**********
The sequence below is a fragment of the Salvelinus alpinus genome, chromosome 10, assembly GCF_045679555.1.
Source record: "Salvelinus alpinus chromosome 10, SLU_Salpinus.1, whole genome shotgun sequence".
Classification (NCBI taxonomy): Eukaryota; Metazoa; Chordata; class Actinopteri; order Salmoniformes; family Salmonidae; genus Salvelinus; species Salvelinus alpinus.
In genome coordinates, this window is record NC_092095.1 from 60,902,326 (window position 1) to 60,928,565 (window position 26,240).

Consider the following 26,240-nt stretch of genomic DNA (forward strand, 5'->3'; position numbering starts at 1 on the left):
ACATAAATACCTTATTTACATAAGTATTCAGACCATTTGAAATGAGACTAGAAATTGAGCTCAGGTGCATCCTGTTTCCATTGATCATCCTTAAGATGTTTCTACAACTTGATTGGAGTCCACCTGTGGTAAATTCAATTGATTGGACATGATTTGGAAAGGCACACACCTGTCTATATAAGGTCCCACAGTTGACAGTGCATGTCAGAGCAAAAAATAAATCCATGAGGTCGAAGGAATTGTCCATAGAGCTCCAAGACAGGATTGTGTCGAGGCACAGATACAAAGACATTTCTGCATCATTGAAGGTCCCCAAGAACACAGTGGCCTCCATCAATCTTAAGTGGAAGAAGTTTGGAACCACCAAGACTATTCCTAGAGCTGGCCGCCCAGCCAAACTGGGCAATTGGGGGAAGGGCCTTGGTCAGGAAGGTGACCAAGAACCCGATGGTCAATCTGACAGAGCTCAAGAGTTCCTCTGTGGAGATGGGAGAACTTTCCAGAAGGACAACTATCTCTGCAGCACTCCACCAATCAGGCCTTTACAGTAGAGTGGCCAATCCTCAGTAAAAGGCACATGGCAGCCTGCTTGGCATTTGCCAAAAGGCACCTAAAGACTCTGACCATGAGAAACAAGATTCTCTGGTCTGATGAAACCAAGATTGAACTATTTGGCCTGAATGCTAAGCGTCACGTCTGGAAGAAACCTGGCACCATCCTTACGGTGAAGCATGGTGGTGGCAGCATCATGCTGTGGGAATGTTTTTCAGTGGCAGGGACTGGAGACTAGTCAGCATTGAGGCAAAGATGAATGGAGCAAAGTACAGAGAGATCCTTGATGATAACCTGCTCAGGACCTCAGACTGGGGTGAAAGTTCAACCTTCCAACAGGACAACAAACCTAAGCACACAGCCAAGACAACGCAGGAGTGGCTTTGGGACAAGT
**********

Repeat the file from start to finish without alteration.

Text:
The sequence below is a fragment of the Salvelinus alpinus genome, chromosome 10, assembly GCF_045679555.1.
Source record: "Salvelinus alpinus chromosome 10, SLU_Salpinus.1, whole genome shotgun sequence".
Classification (NCBI taxonomy): Eukaryota; Metazoa; Chordata; class Actinopteri; order Salmoniformes; family Salmonidae; genus Salvelinus; species Salvelinus alpinus.
In genome coordinates, this window is record NC_092095.1 from 60,902,326 (window position 1) to 60,928,565 (window position 26,240).

Consider the following 26,240-nt stretch of genomic DNA (forward strand, 5'->3'; position numbering starts at 1 on the left):
ACATAAATACCTTATTTACATAAGTATTCAGACCATTTGAAATGAGACTAGAAATTGAGCTCAGGTGCATCCTGTTTCCATTGATCATCCTTAAGATGTTTCTACAACTTGATTGGAGTCCACCTGTGGTAAATTCAATTGATTGGACATGATTTGGAAAGGCACACACCTGTCTATATAAGGTCCCACAGTTGACAGTGCATGTCAGAGCAAAAAATAAATCCATGAGGTCGAAGGAATTGTCCATAGAGCTCCAAGACAGGATTGTGTCGAGGCACAGATACAAAGACATTTCTGCATCATTGAAGGTCCCCAAGAACACAGTGGCCTCCATCAATCTTAAGTGGAAGAAGTTTGGAACCACCAAGACTATTCCTAGAGCTGGCCGCCCAGCCAAACTGGGCAATTGGGGGAAGGGCCTTGGTCAGGAAGGTGACCAAGAACCCGATGGTCAATCTGACAGAGCTCAAGAGTTCCTCTGTGGAGATGGGAGAACTTTCCAGAAGGACAACTATCTCTGCAGCACTCCACCAATCAGGCCTTTACAGTAGAGTGGCCAATCCTCAGTAAAAGGCACATGGCAGCCTGCTTGGCATTTGCCAAAAGGCACCTAAAGACTCTGACCATGAGAAACAAGATTCTCTGGTCTGATGAAACCAAGATTGAACTATTTGGCCTGAATGCTAAGCGTCACGTCTGGAAGAAACCTGGCACCATCCTTACGGTGAAGCATGGTGGTGGCAGCATCATGCTGTGGGAATGTTTTTCAGTGGCAGGGACTGGAGACTAGTCAGCATTGAGGCAAAGATGAATGGAGCAAAGTACAGAGAGATCCTTGATGATAACCTGCTCAGGACCTCAGACTGGGGTGAAAGTTCAACCTTCCAACAGGACAACAAACCTAAGCACACAGCCAAGACAACGCAGGAGTGGCTTTGGGACAAGT